The Minister can simply make and gazette the inclusion of Covid-19 and/or SARS immediately, without even seeking Parliament’s approval, the HR Minister reasonably ought to have done so long ago.

The Minister, who is responsible for the safety and health of workers, should have reasonably done so even before the beginning of the Movement Control Order (MCO), knowing that so many workplaces that provide essential services were still operating during this pandemic, and as such so many workers were at a higher risk of being infected by this death causing disease.

Mere Advice or Recommendation Insufficient – Need Legally Binding Obligations

Mere advice vide speeches, statements, letters or even ‘Frequently Answered Questions’ are nothing more than mere advice or recommendations, which legally may not even bind any Employer or workplace owner/operators. Employers who do not comply with such ‘advice or recommendations’ may not even be held legally liable, or even prosecuted and/or charged in court.

What we need is legally enforceable standards and regulations, which every employer or operator of workplace shall have no choice but to comply, failing which, they will be prosecuted, convicted and sentenced.

Everyone, including workers, will know what employers must comply with laws, and if there are breaches, the people will thus be able highlight and report non-compliance to the authorities.

Power Of The HR Minister to Make Legally Binding Regulations That Employers Must Obey

The Minister of Human Resources do have the power under OSHA 1994, to impose legally enforceable measures to deal with Covid-19 and/or other infectious diseases, under, amongst others, section 66 of the Occupational Safety and Health Act 1994, whereby section 66(1) states that ‘The Minister may make regulations for or with respect to the safety, health and welfare of persons at work …’

Section 66(2) even makes it clearer as to the kind of regulations that can be made, which includes, amongst others ‘…(h) prescribe the arrangements to be made with respect to the taking of any action or precaution to avoid, or in the event of, any accident or dangerous occurrence;…(j) prescribe the requirements with respect to the provision and use in specified circumstances of protective clothing or equipment and rescue equipment;…and (l) regulate and require the monitoring by employers or occupiers of conditions at a place of work including the health of their employees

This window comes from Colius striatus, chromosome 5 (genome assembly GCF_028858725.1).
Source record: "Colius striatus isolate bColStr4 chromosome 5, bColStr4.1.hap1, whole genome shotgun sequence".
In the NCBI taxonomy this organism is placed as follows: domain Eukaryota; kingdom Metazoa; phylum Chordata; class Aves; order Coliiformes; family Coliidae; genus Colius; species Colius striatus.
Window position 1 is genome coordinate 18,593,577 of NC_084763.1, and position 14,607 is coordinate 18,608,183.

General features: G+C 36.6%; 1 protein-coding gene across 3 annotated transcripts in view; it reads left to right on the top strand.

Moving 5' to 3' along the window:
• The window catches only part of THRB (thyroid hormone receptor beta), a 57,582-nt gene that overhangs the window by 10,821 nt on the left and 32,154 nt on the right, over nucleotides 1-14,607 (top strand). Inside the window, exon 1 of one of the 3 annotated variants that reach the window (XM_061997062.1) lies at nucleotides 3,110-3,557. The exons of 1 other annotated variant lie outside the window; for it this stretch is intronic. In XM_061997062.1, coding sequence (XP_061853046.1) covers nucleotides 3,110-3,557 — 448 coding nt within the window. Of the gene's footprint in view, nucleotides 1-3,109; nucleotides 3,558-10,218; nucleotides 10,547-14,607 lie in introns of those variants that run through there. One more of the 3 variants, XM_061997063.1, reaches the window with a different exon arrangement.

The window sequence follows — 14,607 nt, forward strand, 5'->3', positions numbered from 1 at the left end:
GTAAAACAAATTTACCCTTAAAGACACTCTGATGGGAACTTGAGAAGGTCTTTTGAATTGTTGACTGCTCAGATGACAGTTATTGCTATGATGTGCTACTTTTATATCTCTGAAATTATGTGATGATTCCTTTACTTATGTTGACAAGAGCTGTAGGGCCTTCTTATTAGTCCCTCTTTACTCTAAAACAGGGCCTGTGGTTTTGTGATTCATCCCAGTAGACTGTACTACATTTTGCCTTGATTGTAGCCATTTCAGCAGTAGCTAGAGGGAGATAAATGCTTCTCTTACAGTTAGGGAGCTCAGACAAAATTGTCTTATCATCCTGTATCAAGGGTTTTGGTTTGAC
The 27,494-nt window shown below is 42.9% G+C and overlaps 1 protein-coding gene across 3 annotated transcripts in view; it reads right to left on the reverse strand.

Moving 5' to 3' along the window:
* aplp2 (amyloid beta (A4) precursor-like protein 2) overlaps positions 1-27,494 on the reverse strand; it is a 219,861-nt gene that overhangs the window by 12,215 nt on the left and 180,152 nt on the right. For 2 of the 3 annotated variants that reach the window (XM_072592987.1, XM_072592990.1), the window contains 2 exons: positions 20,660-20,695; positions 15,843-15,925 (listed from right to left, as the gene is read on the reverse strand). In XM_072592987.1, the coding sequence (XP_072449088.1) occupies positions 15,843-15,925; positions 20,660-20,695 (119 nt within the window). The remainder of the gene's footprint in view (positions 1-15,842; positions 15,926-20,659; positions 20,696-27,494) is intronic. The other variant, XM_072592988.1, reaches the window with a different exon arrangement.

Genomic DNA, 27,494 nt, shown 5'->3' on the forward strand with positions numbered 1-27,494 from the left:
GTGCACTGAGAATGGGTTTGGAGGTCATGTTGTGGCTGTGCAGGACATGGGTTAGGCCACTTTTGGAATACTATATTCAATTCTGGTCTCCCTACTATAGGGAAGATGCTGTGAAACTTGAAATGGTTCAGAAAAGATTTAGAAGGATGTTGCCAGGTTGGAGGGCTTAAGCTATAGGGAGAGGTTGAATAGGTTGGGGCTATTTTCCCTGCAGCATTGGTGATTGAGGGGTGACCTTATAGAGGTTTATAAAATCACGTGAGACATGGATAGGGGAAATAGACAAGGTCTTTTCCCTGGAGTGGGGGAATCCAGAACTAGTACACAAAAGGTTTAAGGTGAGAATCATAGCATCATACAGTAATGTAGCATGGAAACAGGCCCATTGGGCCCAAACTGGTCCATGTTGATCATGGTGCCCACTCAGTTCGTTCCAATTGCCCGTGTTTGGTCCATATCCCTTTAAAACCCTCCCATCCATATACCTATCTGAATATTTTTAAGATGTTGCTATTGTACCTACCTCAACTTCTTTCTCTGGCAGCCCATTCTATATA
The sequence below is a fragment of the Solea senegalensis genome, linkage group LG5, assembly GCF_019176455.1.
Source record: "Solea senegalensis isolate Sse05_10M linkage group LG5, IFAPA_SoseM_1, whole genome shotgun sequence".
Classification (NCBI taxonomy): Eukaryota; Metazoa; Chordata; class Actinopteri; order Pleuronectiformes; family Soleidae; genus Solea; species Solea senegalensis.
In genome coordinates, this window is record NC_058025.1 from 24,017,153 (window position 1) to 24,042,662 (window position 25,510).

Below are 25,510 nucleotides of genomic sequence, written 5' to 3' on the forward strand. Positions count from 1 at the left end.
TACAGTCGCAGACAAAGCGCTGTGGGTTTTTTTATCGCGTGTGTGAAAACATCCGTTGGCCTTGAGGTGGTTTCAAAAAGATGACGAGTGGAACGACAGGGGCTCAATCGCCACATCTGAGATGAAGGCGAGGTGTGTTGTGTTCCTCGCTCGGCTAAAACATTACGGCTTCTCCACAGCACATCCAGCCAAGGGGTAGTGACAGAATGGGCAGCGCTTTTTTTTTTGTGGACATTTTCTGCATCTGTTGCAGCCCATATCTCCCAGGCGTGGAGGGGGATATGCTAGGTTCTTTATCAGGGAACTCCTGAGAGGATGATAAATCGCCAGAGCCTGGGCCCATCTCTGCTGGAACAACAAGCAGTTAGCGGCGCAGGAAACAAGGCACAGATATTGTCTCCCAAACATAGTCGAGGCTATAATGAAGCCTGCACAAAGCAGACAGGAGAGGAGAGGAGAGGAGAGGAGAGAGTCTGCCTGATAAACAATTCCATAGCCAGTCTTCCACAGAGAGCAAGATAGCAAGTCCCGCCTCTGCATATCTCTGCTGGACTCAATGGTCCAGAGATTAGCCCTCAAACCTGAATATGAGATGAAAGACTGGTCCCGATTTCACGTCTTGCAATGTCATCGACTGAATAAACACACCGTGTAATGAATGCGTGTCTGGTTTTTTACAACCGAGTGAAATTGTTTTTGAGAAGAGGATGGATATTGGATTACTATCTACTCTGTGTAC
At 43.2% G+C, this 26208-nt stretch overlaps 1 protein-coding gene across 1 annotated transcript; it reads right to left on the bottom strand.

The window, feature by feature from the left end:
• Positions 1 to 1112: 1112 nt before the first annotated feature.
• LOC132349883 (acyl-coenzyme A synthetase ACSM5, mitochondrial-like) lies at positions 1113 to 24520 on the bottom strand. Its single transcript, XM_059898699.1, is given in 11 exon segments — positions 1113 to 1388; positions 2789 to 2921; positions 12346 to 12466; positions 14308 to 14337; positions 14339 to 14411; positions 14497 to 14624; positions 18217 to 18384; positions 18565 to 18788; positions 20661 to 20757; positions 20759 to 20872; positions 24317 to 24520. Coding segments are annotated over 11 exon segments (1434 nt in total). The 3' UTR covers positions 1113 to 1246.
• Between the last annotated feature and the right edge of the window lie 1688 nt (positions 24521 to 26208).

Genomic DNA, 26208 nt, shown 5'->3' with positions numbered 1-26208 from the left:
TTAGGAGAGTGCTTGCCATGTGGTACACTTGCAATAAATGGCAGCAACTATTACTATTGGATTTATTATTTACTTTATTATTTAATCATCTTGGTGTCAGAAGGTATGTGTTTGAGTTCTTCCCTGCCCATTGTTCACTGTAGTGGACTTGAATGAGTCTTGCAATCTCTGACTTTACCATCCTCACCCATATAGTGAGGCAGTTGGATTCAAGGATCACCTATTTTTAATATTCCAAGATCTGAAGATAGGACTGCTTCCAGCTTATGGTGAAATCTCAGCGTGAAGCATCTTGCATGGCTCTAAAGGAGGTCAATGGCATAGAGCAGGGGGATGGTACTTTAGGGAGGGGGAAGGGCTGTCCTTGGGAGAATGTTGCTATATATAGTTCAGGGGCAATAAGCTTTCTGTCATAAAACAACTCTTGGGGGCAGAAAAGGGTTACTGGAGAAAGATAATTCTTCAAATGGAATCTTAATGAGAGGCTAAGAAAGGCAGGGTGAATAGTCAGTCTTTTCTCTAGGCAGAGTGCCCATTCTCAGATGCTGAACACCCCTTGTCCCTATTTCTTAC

It is a wide power that the Minister has, and he can ‘(u) prescribe any other matter which may appear to the Minister to be expedient or necessary for the better carrying out of this Act.’

The objects of OSHA 1994 includes, ‘…(a) to secure the safety, health and welfare of persons at work against risks to safety or health arising out of the activities of persons at work;…(b) to protect persons at a place of work other than persons at work against risks to safety or health arising out of the activities of persons at work;..’

What Regulations are needed especially for Private Sector Employers?

Now, with regard to government departments and agencies, we know that strict rules and measures are in place to protect workers from Covid-19 infections, but will private sector employers do the same without clear legal obligations?

We note that even Health Ministry officers, despite these strict protective measures, and possible a personal increase awareness of how to stay safe, have also fallen victim to Covid-19. As of 11/4/2020, it was revealed that about 224 medical workers under the Health Ministry tested positive for Covid-19, and this is despite their higher personal awareness and measures already in place.(NST, 11/4/2010). 66 police officers have also been infected.(Malay Mail, 8/4/2020).

The risk of workers being infected arises not simply at the workplace, but also on the journey to and from work, and also at worker accommodations provided by employer and their agents.

In Singapore, they recorded ‘..highest daily increase of infections Thursday with more than 200 of the 287 new cases linked to foreign worker dormitories, where inhabitants often stay in cramped conditions…’(Star, 12/4/2020)

In Malaysia, there are also similar, often cramped, worker living quarters, including apartments, where workers have no choice but to stay in.